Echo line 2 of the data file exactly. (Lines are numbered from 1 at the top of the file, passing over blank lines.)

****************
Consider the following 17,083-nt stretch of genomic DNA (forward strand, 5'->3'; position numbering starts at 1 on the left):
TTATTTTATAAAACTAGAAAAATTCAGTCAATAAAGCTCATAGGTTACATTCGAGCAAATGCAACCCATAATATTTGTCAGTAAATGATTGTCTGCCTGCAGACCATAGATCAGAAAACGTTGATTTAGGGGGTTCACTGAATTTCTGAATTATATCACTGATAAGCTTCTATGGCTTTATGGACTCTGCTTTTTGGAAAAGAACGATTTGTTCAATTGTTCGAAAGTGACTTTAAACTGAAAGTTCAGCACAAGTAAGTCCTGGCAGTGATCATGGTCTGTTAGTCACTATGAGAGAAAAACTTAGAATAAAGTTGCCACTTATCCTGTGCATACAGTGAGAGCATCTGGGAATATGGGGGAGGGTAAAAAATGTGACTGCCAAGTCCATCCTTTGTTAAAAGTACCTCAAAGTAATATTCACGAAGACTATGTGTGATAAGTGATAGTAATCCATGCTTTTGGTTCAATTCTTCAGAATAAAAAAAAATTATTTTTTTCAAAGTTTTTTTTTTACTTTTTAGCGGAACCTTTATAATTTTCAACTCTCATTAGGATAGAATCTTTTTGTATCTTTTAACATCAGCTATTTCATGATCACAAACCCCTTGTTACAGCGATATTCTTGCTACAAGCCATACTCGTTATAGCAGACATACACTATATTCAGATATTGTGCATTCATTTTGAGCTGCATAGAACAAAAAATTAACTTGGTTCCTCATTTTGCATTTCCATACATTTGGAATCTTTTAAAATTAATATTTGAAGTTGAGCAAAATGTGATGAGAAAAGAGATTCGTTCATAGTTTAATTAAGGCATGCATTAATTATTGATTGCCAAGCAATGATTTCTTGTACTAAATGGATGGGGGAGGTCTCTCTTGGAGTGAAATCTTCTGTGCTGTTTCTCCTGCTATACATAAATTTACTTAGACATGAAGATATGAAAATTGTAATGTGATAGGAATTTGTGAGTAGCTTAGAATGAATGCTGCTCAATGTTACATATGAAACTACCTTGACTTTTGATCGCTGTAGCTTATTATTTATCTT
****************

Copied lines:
TTATTTTATAAAACTAGAAAAATTCAGTCAATAAAGCTCATAGGTTACATTCGAGCAAATGCAACCCATAATATTTGTCAGTAAATGATTGTCTGCCTGCAGACCATAGATCAGAAAACGTTGATTTAGGGGGTTCACTGAATTTCTGAATTATATCACTGATAAGCTTCTATGGCTTTATGGACTCTGCTTTTTGGAAAAGAACGATTTGTTCAATTGTTCGAAAGTGACTTTAAACTGAAAGTTCAGCACAAGTAAGTCCTGGCAGTGATCATGGTCTGTTAGTCACTATGAGAGAAAAACTTAGAATAAAGTTGCCACTTATCCTGTGCATACAGTGAGAGCATCTGGGAATATGGGGGAGGGTAAAAAATGTGACTGCCAAGTCCATCCTTTGTTAAAAGTACCTCAAAGTAATATTCACGAAGACTATGTGTGATAAGTGATAGTAATCCATGCTTTTGGTTCAATTCTTCAGAATAAAAAAAAATTATTTTTTTCAAAGTTTTTTTTTTACTTTTTAGCGGAACCTTTATAATTTTCAACTCTCATTAGGATAGAATCTTTTTGTATCTTTTAACATCAGCTATTTCATGATCACAAACCCCTTGTTACAGCGATATTCTTGCTACAAGCCATACTCGTTATAGCAGACATACACTATATTCAGATATTGTGCATTCATTTTGAGCTGCATAGAACAAAAAATTAACTTGGTTCCTCATTTTGCATTTCCATACATTTGGAATCTTTTAAAATTAATATTTGAAGTTGAGCAAAATGTGATGAGAAAAGAGATTCGTTCATAGTTTAATTAAGGCATGCATTAATTATTGATTGCCAAGCAATGATTTCTTGTACTAAATGGATGGGGGAGGTCTCTCTTGGAGTGAAATCTTCTGTGCTGTTTCTCCTGCTATACATAAATTTACTTAGACATGAAGATATGAAAATTGTAATGTGATAGGAATTTGTGAGTAGCTTAGAATGAATGCTGCTCAATGTTACATATGAAACTACCTTGACTTTTGATCGCTGTAGCTTATTATTTATCTT